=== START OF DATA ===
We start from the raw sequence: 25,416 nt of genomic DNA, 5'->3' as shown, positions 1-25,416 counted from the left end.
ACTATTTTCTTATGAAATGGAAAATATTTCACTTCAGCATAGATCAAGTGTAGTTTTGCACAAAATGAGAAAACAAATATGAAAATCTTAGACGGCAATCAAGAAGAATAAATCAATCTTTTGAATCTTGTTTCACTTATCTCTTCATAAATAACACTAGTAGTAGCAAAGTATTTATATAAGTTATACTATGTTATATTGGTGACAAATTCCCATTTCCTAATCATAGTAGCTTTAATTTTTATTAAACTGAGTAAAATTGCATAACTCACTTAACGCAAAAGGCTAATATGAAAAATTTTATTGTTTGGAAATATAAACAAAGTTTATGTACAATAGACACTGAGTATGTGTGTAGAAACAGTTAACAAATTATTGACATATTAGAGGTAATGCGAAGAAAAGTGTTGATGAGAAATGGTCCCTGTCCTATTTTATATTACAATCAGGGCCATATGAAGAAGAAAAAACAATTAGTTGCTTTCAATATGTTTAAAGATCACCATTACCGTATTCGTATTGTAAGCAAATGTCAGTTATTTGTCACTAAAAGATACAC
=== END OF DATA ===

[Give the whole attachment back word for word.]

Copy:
We start from the raw sequence: 25,416 nt of genomic DNA, 5'->3' as shown, positions 1-25,416 counted from the left end.
ACTATTTTCTTATGAAATGGAAAATATTTCACTTCAGCATAGATCAAGTGTAGTTTTGCACAAAATGAGAAAACAAATATGAAAATCTTAGACGGCAATCAAGAAGAATAAATCAATCTTTTGAATCTTGTTTCACTTATCTCTTCATAAATAACACTAGTAGTAGCAAAGTATTTATATAAGTTATACTATGTTATATTGGTGACAAATTCCCATTTCCTAATCATAGTAGCTTTAATTTTTATTAAACTGAGTAAAATTGCATAACTCACTTAACGCAAAAGGCTAATATGAAAAATTTTATTGTTTGGAAATATAAACAAAGTTTATGTACAATAGACACTGAGTATGTGTGTAGAAACAGTTAACAAATTATTGACATATTAGAGGTAATGCGAAGAAAAGTGTTGATGAGAAATGGTCCCTGTCCTATTTTATATTACAATCAGGGCCATATGAAGAAGAAAAAACAATTAGTTGCTTTCAATATGTTTAAAGATCACCATTACCGTATTCGTATTGTAAGCAAATGTCAGTTATTTGTCACTAAAAGATACAC